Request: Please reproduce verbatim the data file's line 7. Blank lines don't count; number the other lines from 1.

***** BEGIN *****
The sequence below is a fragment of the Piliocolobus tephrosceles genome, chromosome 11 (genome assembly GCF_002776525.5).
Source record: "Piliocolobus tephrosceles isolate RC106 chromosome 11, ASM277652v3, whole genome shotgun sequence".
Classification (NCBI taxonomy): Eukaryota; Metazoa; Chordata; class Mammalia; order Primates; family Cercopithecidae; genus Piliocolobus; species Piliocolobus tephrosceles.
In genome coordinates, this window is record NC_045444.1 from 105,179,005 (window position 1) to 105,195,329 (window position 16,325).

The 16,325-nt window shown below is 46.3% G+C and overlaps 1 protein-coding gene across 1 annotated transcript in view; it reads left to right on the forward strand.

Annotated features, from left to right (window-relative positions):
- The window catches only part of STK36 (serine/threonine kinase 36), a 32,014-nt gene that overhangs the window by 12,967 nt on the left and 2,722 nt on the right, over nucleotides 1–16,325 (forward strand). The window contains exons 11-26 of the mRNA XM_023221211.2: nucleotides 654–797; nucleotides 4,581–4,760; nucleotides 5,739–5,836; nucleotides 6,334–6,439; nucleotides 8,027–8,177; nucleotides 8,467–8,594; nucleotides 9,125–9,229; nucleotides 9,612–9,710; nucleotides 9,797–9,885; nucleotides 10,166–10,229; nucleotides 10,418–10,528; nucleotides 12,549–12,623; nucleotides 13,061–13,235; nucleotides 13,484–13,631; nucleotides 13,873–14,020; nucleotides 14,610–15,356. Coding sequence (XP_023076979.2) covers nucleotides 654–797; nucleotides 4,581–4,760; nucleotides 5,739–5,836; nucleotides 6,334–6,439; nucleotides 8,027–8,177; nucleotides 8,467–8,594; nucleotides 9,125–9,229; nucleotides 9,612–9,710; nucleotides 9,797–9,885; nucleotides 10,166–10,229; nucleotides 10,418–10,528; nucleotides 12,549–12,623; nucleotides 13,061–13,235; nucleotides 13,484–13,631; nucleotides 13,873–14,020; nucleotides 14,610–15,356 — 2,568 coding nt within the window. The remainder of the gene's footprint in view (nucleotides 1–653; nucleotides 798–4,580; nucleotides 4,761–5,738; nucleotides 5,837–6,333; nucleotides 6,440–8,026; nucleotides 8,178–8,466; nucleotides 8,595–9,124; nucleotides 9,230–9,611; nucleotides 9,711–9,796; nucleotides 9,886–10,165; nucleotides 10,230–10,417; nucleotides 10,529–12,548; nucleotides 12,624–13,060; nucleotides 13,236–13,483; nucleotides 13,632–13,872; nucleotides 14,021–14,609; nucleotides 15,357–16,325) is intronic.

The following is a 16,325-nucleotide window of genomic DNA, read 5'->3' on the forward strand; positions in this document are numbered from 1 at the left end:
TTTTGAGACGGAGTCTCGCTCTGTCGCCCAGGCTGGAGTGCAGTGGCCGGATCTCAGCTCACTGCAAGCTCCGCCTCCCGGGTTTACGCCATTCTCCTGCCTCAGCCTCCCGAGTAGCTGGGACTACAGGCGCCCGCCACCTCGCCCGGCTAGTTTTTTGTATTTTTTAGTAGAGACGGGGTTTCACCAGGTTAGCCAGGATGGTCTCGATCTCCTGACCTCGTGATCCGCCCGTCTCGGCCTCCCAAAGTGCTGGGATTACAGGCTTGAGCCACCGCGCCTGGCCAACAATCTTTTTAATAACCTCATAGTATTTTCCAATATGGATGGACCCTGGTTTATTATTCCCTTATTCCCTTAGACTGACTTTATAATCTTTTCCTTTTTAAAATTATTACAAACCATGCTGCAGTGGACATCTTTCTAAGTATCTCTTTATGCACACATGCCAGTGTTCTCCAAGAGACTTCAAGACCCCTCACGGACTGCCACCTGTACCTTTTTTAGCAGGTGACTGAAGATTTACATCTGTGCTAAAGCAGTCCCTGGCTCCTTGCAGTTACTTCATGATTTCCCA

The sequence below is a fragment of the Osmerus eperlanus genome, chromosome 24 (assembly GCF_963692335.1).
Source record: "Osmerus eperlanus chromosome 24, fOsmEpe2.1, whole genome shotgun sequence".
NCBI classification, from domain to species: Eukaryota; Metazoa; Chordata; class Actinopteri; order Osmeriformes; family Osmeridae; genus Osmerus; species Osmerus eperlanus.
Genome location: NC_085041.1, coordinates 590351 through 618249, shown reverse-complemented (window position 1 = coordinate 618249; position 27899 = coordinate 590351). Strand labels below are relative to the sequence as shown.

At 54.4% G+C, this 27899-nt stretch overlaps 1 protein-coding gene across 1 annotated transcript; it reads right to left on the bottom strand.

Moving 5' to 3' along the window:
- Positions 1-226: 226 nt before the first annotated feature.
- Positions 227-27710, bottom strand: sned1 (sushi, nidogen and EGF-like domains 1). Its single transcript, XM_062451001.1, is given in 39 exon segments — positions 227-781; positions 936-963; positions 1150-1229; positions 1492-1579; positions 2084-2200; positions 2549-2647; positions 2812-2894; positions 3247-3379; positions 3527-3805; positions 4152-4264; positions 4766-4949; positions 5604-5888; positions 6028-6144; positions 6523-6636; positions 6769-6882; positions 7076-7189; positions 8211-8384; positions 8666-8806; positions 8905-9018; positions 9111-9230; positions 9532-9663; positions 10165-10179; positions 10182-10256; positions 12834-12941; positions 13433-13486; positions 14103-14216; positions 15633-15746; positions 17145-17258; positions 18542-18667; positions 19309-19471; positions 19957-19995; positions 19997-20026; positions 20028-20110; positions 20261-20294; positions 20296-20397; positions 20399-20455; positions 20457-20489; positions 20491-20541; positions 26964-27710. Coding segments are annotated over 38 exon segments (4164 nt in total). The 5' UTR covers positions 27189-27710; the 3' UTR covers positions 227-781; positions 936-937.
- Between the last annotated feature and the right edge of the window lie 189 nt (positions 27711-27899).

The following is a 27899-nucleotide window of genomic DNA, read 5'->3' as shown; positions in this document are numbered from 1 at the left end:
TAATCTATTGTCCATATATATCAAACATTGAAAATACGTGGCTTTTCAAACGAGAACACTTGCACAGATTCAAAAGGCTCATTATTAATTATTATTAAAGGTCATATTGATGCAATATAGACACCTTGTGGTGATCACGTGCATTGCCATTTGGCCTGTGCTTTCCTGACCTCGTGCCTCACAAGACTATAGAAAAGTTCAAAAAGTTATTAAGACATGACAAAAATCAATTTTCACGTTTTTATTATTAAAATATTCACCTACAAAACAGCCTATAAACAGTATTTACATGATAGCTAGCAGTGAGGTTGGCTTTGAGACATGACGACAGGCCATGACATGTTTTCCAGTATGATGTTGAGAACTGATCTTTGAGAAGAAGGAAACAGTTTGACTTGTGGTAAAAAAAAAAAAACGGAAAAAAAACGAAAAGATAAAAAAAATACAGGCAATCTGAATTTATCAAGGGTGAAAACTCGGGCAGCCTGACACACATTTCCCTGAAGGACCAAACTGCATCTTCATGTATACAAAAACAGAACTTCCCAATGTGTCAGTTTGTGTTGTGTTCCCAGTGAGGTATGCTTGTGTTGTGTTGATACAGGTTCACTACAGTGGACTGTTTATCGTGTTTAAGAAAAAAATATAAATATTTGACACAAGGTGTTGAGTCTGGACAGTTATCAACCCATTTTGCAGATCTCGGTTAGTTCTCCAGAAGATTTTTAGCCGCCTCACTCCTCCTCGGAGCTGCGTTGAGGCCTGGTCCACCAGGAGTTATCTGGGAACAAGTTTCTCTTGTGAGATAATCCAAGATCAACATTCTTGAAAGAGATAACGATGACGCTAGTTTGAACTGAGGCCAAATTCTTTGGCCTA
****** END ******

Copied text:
- The window catches only part of STK36 (serine/threonine kinase 36), a 32,014-nt gene that overhangs the window by 12,967 nt on the left and 2,722 nt on the right, over nucleotides 1–16,325 (forward strand). The window contains exons 11-26 of the mRNA XM_023221211.2: nucleotides 654–797; nucleotides 4,581–4,760; nucleotides 5,739–5,836; nucleotides 6,334–6,439; nucleotides 8,027–8,177; nucleotides 8,467–8,594; nucleotides 9,125–9,229; nucleotides 9,612–9,710; nucleotides 9,797–9,885; nucleotides 10,166–10,229; nucleotides 10,418–10,528; nucleotides 12,549–12,623; nucleotides 13,061–13,235; nucleotides 13,484–13,631; nucleotides 13,873–14,020; nucleotides 14,610–15,356. Coding sequence (XP_023076979.2) covers nucleotides 654–797; nucleotides 4,581–4,760; nucleotides 5,739–5,836; nucleotides 6,334–6,439; nucleotides 8,027–8,177; nucleotides 8,467–8,594; nucleotides 9,125–9,229; nucleotides 9,612–9,710; nucleotides 9,797–9,885; nucleotides 10,166–10,229; nucleotides 10,418–10,528; nucleotides 12,549–12,623; nucleotides 13,061–13,235; nucleotides 13,484–13,631; nucleotides 13,873–14,020; nucleotides 14,610–15,356 — 2,568 coding nt within the window. The remainder of the gene's footprint in view (nucleotides 1–653; nucleotides 798–4,580; nucleotides 4,761–5,738; nucleotides 5,837–6,333; nucleotides 6,440–8,026; nucleotides 8,178–8,466; nucleotides 8,595–9,124; nucleotides 9,230–9,611; nucleotides 9,711–9,796; nucleotides 9,886–10,165; nucleotides 10,230–10,417; nucleotides 10,529–12,548; nucleotides 12,624–13,060; nucleotides 13,236–13,483; nucleotides 13,632–13,872; nucleotides 14,021–14,609; nucleotides 15,357–16,325) is intronic.